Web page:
New York, Magazine, April 29, 2011
By Justin Davidson
Wagner: Die Walküre, Metropolitan Opera, 22. April 2011
The Stars Who Don’t Sing
Opera conductors can seem like vaguely superfluous figures, lurking below the lip of the stage, desperately trying to coax a pit band, wayward divas, and creaky sets into a semblance of synchronicity. Yet the maestro is the divinity of these artificial worlds, armed with a bolt-throwing baton and marking a life-giving beat. Riccardo Muti and James Levine each returned to the podium recently after struggles with infirmity, and both demonstrated that no matter how dazzlingly detailed or lackluster or even absent the production, it is the conductor who unfolds each saga in sound. Muti, who collapsed from a heart arrhythmia in February, has lately been expressing doubts about his strange, wizardly profession. “What is it, really, I do?” he wondered in a recent speech. “I’ve wasted my entire life doing … And he waved an imaginary twig. Levine has voiced no such qualms, but persistent back pain and other health problems have forced him to cancel performances by the fistful, and each time the Met soldiers on, simultaneously declaring its loyalty to Levine and its faith that the company can get by just fine without him. But Muti’s concert performance of Verdi’s Otello with the Chicago Symphony Orchestra at Carnegie Hall and Levine’s performance of Die Walküre at the Metropolitan Opera made it clear that a conductor’s personality is not a fungible commodity. It matters who’s waving the stick.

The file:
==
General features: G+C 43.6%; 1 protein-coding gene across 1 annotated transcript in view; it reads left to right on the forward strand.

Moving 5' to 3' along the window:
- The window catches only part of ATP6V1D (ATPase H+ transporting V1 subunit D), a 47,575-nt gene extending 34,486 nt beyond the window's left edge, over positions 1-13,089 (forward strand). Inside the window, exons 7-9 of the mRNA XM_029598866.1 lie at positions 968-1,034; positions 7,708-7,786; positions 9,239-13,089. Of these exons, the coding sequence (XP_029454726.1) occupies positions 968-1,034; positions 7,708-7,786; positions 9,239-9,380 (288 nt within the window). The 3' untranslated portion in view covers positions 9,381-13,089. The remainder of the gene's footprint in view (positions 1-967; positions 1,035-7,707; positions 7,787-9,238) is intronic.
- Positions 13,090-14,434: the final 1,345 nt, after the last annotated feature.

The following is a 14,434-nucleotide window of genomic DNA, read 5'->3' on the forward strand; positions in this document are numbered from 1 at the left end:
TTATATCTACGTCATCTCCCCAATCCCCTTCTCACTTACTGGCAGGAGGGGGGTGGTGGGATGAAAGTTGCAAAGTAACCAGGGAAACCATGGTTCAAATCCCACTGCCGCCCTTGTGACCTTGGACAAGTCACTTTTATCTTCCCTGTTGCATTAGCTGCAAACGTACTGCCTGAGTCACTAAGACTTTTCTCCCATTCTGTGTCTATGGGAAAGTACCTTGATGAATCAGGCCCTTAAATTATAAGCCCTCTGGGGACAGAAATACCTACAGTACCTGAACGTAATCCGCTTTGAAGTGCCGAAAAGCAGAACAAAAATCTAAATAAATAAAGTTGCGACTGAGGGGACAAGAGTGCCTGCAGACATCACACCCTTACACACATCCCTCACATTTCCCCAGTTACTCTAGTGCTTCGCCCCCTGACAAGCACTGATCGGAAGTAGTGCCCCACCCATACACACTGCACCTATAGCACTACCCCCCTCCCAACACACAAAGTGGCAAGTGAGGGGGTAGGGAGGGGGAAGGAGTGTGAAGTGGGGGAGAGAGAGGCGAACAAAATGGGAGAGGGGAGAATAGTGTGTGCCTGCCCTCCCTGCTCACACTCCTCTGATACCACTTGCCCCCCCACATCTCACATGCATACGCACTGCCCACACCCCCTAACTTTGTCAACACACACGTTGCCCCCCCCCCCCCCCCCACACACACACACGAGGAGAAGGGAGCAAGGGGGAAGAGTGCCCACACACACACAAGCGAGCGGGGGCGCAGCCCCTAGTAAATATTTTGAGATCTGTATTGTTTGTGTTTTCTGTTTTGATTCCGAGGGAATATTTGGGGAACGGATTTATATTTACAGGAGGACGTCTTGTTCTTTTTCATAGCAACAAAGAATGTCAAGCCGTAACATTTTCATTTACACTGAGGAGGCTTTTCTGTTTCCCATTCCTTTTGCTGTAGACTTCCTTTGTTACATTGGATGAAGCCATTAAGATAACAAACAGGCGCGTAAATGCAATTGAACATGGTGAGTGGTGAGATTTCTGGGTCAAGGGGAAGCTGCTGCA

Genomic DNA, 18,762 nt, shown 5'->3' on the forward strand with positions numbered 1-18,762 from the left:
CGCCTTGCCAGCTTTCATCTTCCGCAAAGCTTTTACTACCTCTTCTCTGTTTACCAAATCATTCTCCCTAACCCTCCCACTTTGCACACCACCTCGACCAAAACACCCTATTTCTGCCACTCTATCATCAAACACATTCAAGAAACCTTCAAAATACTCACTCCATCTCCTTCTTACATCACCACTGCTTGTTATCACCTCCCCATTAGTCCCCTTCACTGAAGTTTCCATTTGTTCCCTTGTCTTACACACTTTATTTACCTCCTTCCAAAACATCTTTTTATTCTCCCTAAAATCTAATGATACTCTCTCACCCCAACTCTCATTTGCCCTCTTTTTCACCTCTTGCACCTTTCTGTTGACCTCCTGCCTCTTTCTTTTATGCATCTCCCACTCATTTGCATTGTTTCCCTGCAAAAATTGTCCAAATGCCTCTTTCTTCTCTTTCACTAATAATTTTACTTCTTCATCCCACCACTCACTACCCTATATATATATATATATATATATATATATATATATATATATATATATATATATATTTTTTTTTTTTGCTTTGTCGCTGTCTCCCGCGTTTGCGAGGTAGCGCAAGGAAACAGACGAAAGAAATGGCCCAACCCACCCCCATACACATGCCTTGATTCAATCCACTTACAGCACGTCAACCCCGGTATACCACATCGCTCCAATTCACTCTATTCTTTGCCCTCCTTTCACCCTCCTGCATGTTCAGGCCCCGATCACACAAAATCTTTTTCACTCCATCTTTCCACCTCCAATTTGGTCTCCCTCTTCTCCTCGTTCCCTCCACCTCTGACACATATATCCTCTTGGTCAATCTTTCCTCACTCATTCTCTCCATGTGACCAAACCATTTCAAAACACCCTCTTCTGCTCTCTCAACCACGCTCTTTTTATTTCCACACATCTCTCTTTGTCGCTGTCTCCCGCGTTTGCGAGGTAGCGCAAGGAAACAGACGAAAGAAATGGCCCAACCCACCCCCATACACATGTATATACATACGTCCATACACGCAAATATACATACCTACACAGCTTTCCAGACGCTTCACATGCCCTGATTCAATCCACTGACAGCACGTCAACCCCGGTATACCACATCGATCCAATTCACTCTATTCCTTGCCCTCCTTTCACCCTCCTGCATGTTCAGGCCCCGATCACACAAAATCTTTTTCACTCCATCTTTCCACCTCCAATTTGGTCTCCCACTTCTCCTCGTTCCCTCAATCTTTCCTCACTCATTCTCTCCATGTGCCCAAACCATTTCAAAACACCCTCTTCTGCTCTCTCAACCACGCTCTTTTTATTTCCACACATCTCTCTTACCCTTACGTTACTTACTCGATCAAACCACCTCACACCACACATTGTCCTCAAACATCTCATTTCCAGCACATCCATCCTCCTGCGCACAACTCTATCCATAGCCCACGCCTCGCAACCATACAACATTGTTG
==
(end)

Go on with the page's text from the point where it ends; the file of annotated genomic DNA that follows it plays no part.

[Otello, left out]

In Die Walküre, Levine has to battle Robert Lepage’s grimly industrial staging of the “Ring,” which began last fall with Das Rheingold and will grind through the rest of the cycle next season. In the current episode, Carl Fillion’s computer-­controlled behemoth of steel beams is back, providing the wrong sort of dramatic tension. Whenever it moves, or when Wotan—the beefy Bryn Terfel—steps onto a slat, the set groans and bobbles like a Cuban Chrysler. On opening night, Deborah Voigt as Brünnhilde tried to sprint up a slope, tripped, and slid back down on her stomach, causing her to grin sheepishly through her “Hojotoho!” battle cries. In this production, engineering has merged with interpretive idea, and the inadequacy of one exposes the shallowness of the other. The singers exist to populate the scaffolding, and Lepage leaves them to muddle through with their awkward poses and thrift-store breastplates.

Fortunately, the cast mostly ignores Lepage and focuses on Wagner and Levine. Jonas Kaufmann sings the impetuous, incestuous Siegmund with bracing urgency and warmth. Voigt gives Brünnhilde a steely joy, Stephanie Blythe sings Fricka with ferocious splendor, and Eva Maria Westbroek, who pleaded illness and bowed out midcourse on opening night, hinted at a richly developed Sieglinde. Terfel’s Wotan finds the doubt and terror lurking in his character’s might, especially when he can stop bellowing over the roaring orchestra and savor the intimacy of a Wagner pianissimo.


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